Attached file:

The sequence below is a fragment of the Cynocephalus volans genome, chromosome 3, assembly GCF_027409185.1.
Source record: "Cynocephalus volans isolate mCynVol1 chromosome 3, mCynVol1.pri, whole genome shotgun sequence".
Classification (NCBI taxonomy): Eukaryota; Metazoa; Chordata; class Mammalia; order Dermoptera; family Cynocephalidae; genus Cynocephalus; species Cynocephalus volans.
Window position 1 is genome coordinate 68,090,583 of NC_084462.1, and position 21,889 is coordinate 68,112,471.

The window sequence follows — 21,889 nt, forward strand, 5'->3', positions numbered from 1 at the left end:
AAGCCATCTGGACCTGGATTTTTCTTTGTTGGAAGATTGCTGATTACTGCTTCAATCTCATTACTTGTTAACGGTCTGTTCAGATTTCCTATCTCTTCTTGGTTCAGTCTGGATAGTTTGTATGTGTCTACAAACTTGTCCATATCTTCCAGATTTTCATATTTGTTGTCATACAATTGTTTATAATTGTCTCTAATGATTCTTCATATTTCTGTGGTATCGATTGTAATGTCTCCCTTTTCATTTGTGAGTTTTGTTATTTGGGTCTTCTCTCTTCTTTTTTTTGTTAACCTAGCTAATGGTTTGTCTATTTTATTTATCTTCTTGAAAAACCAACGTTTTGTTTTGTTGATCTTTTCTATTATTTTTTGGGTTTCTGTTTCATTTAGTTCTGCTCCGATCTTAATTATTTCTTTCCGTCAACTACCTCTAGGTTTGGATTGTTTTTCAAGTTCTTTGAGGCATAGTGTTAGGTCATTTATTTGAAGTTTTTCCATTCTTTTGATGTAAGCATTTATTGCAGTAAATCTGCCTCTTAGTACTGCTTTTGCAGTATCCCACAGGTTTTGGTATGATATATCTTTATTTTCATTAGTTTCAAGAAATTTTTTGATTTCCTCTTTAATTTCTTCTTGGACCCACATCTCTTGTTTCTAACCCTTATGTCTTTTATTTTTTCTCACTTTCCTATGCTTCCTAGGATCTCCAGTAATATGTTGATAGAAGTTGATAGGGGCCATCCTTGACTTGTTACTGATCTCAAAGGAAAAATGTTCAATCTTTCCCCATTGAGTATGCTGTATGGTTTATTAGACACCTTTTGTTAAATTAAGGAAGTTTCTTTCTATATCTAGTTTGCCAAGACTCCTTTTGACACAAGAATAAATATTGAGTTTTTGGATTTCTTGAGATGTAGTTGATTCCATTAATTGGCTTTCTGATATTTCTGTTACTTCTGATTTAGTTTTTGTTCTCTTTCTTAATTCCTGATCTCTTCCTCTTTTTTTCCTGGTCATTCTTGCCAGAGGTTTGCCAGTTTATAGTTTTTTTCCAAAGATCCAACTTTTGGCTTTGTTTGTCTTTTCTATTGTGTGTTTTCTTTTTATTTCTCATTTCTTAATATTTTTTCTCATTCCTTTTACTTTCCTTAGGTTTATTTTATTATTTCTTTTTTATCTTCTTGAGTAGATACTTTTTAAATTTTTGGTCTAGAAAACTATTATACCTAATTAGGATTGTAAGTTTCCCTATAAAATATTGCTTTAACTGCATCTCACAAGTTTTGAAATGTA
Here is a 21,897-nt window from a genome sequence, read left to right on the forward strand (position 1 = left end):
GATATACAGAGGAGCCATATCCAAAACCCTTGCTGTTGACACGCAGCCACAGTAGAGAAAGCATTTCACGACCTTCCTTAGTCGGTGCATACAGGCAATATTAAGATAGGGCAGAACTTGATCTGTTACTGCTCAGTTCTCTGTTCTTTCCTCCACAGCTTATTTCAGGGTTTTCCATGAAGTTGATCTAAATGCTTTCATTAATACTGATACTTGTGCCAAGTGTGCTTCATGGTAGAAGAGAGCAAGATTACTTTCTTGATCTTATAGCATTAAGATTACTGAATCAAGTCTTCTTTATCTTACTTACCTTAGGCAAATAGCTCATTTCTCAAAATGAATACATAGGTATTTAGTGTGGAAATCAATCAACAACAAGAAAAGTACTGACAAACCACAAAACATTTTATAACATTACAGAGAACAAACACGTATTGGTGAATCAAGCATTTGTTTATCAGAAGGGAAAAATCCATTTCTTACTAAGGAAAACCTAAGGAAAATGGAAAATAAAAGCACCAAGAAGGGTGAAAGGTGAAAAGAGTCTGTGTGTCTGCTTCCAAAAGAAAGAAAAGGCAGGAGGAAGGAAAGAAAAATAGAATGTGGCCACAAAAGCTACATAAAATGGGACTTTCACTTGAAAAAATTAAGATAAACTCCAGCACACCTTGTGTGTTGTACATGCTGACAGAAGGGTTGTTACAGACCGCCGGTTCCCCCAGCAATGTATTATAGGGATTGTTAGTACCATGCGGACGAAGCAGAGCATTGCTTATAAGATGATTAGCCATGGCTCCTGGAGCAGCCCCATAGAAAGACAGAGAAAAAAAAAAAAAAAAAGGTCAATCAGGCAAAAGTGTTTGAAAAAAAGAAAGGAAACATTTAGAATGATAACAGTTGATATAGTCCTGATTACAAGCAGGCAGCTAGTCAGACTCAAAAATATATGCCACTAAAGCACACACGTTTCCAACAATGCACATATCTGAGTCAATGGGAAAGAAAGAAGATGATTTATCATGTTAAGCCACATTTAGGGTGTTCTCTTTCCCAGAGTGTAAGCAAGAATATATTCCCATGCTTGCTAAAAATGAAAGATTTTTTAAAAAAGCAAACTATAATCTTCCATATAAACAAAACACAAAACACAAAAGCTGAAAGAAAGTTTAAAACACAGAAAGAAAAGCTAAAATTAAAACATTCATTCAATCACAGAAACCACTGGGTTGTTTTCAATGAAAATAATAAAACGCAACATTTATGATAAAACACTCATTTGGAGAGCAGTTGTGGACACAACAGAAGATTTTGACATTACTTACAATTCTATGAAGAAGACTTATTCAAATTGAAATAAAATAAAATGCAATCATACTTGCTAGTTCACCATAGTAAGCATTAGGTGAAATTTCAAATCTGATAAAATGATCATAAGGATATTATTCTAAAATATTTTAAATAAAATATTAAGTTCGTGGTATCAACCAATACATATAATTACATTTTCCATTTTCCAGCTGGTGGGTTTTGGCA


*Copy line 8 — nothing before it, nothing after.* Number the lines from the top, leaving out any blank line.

GATATACAGAGGAGCCATATCCAAAACCCTTGCTGTTGACACGCAGCCACAGTAGAGAAAGCATTTCACGACCTTCCTTAGTCGGTGCATACAGGCAATATTAAGATAGGGCAGAACTTGATCTGTTACTGCTCAGTTCTCTGTTCTTTCCTCCACAGCTTATTTCAGGGTTTTCCATGAAGTTGATCTAAATGCTTTCATTAATACTGATACTTGTGCCAAGTGTGCTTCATGGTAGAAGAGAGCAAGATTACTTTCTTGATCTTATAGCATTAAGATTACTGAATCAAGTCTTCTTTATCTTACTTACCTTAGGCAAATAGCTCATTTCTCAAAATGAATACATAGGTATTTAGTGTGGAAATCAATCAACAACAAGAAAAGTACTGACAAACCACAAAACATTTTATAACATTACAGAGAACAAACACGTATTGGTGAATCAAGCATTTGTTTATCAGAAGGGAAAAATCCATTTCTTACTAAGGAAAACCTAAGGAAAATGGAAAATAAAAGCACCAAGAAGGGTGAAAGGTGAAAAGAGTCTGTGTGTCTGCTTCCAAAAGAAAGAAAAGGCAGGAGGAAGGAAAGAAAAATAGAATGTGGCCACAAAAGCTACATAAAATGGGACTTTCACTTGAAAAAATTAAGATAAACTCCAGCACACCTTGTGTGTTGTACATGCTGACAGAAGGGTTGTTACAGACCGCCGGTTCCCCCAGCAATGTATTATAGGGATTGTTAGTACCATGCGGACGAAGCAGAGCATTGCTTATAAGATGATTAGCCATGGCTCCTGGAGCAGCCCCATAGAAAGACAGAGAAAAAAAAAAAAAAAAAGGTCAATCAGGCAAAAGTGTTTGAAAAAAAGAAAGGAAACATTTAGAATGATAACAGTTGATATAGTCCTGATTACAAGCAGGCAGCTAGTCAGACTCAAAAATATATGCCACTAAAGCACACACGTTTCCAACAATGCACATATCTGAGTCAATGGGAAAGAAAGAAGATGATTTATCATGTTAAGCCACATTTAGGGTGTTCTCTTTCCCAGAGTGTAAGCAAGAATATATTCCCATGCTTGCTAAAAATGAAAGATTTTTTAAAAAAGCAAACTATAATCTTCCATATAAACAAAACACAAAACACAAAAGCTGAAAGAAAGTTTAAAACACAGAAAGAAAAGCTAAAATTAAAACATTCATTCAATCACAGAAACCACTGGGTTGTTTTCAATGAAAATAATAAAACGCAACATTTATGATAAAACACTCATTTGGAGAGCAGTTGTGGACACAACAGAAGATTTTGACATTACTTACAATTCTATGAAGAAGACTTATTCAAATTGAAATAAAATAAAATGCAATCATACTTGCTAGTTCACCATAGTAAGCATTAGGTGAAATTTCAAATCTGATAAAATGATCATAAGGATATTATTCTAAAATATTTTAAATAAAATATTAAGTTCGTGGTATCAACCAATACATATAATTACATTTTCCATTTTCCAGCTGGTGGGTTTTGGCA